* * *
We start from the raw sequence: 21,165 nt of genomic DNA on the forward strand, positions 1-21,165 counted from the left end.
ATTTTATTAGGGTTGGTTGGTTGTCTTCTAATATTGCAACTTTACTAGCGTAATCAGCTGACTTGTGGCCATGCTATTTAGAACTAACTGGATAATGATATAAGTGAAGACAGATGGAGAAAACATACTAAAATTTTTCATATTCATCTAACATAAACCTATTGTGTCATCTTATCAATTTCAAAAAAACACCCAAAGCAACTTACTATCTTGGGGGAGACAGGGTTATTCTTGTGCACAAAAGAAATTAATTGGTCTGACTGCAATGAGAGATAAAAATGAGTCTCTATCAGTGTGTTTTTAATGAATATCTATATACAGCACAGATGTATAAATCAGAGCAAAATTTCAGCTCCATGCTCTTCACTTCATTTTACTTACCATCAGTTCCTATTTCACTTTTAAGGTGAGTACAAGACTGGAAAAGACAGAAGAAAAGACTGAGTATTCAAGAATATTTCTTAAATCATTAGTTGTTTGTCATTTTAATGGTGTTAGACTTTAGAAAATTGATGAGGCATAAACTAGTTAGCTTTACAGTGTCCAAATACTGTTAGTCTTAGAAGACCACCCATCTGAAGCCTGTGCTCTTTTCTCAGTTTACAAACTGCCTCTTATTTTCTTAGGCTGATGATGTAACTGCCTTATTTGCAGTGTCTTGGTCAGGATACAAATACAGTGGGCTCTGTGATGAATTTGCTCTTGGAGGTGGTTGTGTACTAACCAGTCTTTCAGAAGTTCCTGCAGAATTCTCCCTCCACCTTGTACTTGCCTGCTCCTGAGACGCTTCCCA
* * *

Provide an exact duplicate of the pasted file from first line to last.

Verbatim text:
We start from the raw sequence: 21,165 nt of genomic DNA on the forward strand, positions 1-21,165 counted from the left end.
ATTTTATTAGGGTTGGTTGGTTGTCTTCTAATATTGCAACTTTACTAGCGTAATCAGCTGACTTGTGGCCATGCTATTTAGAACTAACTGGATAATGATATAAGTGAAGACAGATGGAGAAAACATACTAAAATTTTTCATATTCATCTAACATAAACCTATTGTGTCATCTTATCAATTTCAAAAAAACACCCAAAGCAACTTACTATCTTGGGGGAGACAGGGTTATTCTTGTGCACAAAAGAAATTAATTGGTCTGACTGCAATGAGAGATAAAAATGAGTCTCTATCAGTGTGTTTTTAATGAATATCTATATACAGCACAGATGTATAAATCAGAGCAAAATTTCAGCTCCATGCTCTTCACTTCATTTTACTTACCATCAGTTCCTATTTCACTTTTAAGGTGAGTACAAGACTGGAAAAGACAGAAGAAAAGACTGAGTATTCAAGAATATTTCTTAAATCATTAGTTGTTTGTCATTTTAATGGTGTTAGACTTTAGAAAATTGATGAGGCATAAACTAGTTAGCTTTACAGTGTCCAAATACTGTTAGTCTTAGAAGACCACCCATCTGAAGCCTGTGCTCTTTTCTCAGTTTACAAACTGCCTCTTATTTTCTTAGGCTGATGATGTAACTGCCTTATTTGCAGTGTCTTGGTCAGGATACAAATACAGTGGGCTCTGTGATGAATTTGCTCTTGGAGGTGGTTGTGTACTAACCAGTCTTTCAGAAGTTCCTGCAGAATTCTCCCTCCACCTTGTACTTGCCTGCTCCTGAGACGCTTCCCA